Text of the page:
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JPMorgan US Small Company L JUSSX

Analyst rating as of

Morningstar’s Analysis

Analyst rating as of .

A lukewarm option.

Our analysts assign Neutral ratings to strategies they’re not confident will outperform a relevant index, or most peers, over a market cycle.

A lukewarm option.

Senior Analyst


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JPMorgan U.S. Small Company's tightly constrained process relies on common factors, resulting in a Morningstar Analyst Rating of Neutral for all share classes.

This strategy attempts to beat the return of the Russell 2000 Index using a quantitative model, but its low level of differentiation keeps it from delivering much of an edge. The model screens the Russell 2000 Index for stocks displaying what the JPMorgan team running this strategy thinks is the best combination of value and quality characteristics. It builds a portfolio of 350-500 stocks, subject to constraints intended to avoid making any large bets. It considers stocks’ price multiples to assess valuation and analyzes company cash flows and management buyback policies to assess quality, among other criteria. A more exotic addition to the model is an algorithmic replication of JPMorgan analyst-assigned ratings designed to more accurately assess a stock’s quality attributes.

Lead manager Phil Hart, comanager Akash Gupta, and two other analysts scrutinize the model’s output, looking for abnormalities or exogenous factors, such as an impending legal ruling, that could likely influence a stock’s price. The team may also manually adjust a stock’s fundamental ranking if there is reason to emphasize one input metric over another. Hart and Gupta were joined by comanager Lindsey Houghton from November 2019 through June 2021, though he has left the firm. Others assumed Houghton’s coverage of consumer stocks and banks pending a replacement hire.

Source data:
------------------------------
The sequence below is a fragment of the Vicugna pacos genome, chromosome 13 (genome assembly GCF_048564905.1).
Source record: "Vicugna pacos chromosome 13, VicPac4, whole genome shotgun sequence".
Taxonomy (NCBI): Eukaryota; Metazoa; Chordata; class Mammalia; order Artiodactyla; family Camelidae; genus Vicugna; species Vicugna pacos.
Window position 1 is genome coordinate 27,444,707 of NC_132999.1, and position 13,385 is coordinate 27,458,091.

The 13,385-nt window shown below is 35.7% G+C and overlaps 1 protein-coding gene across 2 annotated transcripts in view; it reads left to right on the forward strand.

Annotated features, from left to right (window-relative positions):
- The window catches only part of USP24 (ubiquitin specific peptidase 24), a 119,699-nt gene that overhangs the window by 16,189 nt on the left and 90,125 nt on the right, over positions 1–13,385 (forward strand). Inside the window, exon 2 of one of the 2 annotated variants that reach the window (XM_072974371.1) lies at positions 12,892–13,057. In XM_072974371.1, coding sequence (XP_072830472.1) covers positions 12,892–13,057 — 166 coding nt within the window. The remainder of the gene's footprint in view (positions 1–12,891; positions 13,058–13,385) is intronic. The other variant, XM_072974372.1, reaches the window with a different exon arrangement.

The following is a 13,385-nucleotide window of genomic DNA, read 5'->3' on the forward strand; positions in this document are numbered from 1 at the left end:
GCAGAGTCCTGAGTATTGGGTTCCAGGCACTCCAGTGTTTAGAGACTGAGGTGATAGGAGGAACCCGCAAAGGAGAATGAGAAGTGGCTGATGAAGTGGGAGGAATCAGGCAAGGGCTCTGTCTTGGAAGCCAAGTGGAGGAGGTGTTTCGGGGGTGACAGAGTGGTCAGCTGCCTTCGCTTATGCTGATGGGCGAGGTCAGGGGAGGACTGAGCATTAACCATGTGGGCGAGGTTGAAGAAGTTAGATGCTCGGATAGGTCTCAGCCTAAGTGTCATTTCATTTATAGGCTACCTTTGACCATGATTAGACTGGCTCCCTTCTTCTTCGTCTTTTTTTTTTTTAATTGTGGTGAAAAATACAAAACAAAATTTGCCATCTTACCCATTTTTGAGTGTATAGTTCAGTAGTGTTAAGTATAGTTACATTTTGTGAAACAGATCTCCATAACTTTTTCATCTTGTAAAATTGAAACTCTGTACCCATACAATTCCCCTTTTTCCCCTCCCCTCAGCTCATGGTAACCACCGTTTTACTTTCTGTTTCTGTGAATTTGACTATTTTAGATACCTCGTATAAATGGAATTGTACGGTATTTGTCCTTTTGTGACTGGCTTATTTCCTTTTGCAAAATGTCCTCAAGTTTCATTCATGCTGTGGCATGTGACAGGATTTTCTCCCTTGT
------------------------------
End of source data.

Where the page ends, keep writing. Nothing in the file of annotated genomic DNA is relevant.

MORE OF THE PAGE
Despite Houghton’s departure, the team remains adequately resourced, particularly when combined with JPMorgan’s dedicated quant team, led by comanager Wonseok Choi, and an equity data science team. A member of the equity data science team who developed some of the factors currently used is now embedded with the group, part of structured equity head Hamilton Reiner’s vision to increase collaboration across the firm’s various research units.

While a blend between quality and value themes is a logical fit, investors shouldn’t expect this strategy to provide an enduring edge given its extremely diffuse portfolio.


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The strategy’s quant-driven investment approach centers on well-known factors and signals and warrants an Average Process rating.

The managers’ model screens for value and quality traits using both traditional and nontraditional methods. More routine criteria include price multiples to assess value and the level of cash flow relative to earnings to assess quality. Proprietary techniques add some flair but aren’t revolutionary. For instance, the firm developed natural language processing algorithms to scrape insights from earnings call transcripts regarding the quality and sincerity of management. The model constructs the portfolio with stock, sector, factor, and thematic risk controls such that the resulting allocation isn’t too different from the benchmark.